Hirschman wrote Exit, Voice, and Loyalty: Responses to Decline in Firms, Organizations, and States in order to investigate the means by which people can address problems that inevitably arise in the associations to which they belong. Although he discusses issues related to businesses, it is clear that the greater interest and relevance lies in the applications to social organizations and political parties.
It is convenient to think of a perceived dysfunction of a company or organization as a decline in "quality." One response to a decline in quality is to leave and move to another company or organization. That is the "exit" option. A second response would be to speak up and campaign for a change in performance on the part of the company or organization. That is the "voice" option. The decision to utilize the exit or the voice response can be modified by the presence of loyalty, which can be considered an emotional attachment.
How these factors interplay in various situations is discussed in some detail. The case of a two-party political system will serve as a relevant example.
Consider a liberal party with a center-left distribution of political leanings, and a conservative party with a center-right distribution. There will be some overlap at the center and people who are in that region would find it relatively easy to switch allegiance if they became unhappy with their current party. Exit would be the most likely response to dissatisfaction. On the extremes are people for whom the gap with the other party is too great to bridge. The only response available to them, lacking a third party, is to stay and express themselves within their current party—the voice option. It will be the extremes of either party that will be the most vocal and the most demanding of change.
Economic analyses tended, at the time, to predict that political parties would tend to move to the center—to maximize the number of potential members. This simple analysis by Hirschman makes it clear that the opposite effect is more likely. Given the current state of our politics, Hirschman certainly nailed it.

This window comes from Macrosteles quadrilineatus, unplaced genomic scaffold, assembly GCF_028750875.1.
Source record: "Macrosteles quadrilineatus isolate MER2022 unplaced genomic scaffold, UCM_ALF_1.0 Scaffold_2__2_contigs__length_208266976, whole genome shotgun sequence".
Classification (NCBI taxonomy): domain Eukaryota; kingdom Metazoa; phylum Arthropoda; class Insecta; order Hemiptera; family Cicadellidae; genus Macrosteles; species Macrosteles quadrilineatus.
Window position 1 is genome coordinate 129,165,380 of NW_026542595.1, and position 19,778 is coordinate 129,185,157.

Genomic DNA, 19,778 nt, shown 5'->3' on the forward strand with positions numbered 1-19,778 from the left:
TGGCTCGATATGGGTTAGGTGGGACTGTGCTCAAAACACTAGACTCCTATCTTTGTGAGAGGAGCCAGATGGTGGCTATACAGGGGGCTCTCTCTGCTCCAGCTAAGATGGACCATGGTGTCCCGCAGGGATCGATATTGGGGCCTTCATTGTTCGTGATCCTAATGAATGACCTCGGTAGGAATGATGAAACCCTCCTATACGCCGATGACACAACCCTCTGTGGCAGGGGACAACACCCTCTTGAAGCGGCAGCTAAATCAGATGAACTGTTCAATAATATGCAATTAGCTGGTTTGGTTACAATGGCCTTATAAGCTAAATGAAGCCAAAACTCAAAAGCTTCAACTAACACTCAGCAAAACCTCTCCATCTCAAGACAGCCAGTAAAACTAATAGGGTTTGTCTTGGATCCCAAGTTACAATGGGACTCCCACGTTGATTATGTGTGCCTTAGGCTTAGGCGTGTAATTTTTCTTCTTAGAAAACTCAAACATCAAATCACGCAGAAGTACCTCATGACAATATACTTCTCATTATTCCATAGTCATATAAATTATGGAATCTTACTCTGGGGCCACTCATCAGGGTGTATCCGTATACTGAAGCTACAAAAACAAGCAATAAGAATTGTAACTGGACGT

There are a number of observations that can be made about the dynamics of groups and their members using similar reasoning. Here we will consider Hirschman’s claim that the United States has a society in which the exit option is too readily chosen. In discussing the role of exit and voice in American society and in its history he makes this statement:
He suggests, as a way of explanation, that the country was founded and peopled by individuals who had chosen exit over voice.
The country people had fled to was so huge that the option to re-exit was available to them and to their children.
The notion of escape from unpleasant circumstances by packing up and leaving is firmly ingrained in the national psyche.
Hirschman injects this quote from Louis Hartz:
He also suggests that this habit of exiting has continued long after the entire country was settled.
Hirschman refers to examples that would have been familiar to one who had just lived through the 1960s. It would be too early to be aware of the phenomenon Bill Bishop refers to in his book The Big Sort: Why the Clustering of Like-Minded America is Tearing Us Apart. Bishop has documented the gradual aggregation of people into almost "tribal" enclaves of residents who tend to have the same values and, in particular, vote in the same way. Hirschman may have been unaware of this trend, but he would not have been surprised.
The habit of resorting to exit rather than face the trials of voice even plays a role in propagating income inequality.
The meritocratic system of which we are so proud is an effective way of extracting those who might have been successful at exercising voice in support of their cohorts and rendering them socially ineffective.
Hirschman also leaves us with a warning that the exit tendency endangers our system of public education. He discusses Milton Friedman’s injection of market mechanisms into education. The choice of exit makes sense when dealing with commodities for which there are numerous venders. If a consumer is unhappy with a company’s product, he will likely move on to another company looking for a better result. Is this the kind of thinking that solves problems in school systems?
Hirschman has a problem with Friedman’s description of exit as a "direct" expression of displeasure.
He is also upset with Friedman for suggesting avoidance of the normal democratic process and the responsibilities of citizenship.
Adherents to Friedman’s logic are pushing for state-supported alternatives to public education. The inevitable result of such policies would be to render our current public schools as little more than warehouses for the children of the poor and unfortunate.
Thanks to Albert O. Hirschman! His simple analysis has provided numerous insights.
He provides a new perspective on one of our favorite phrases: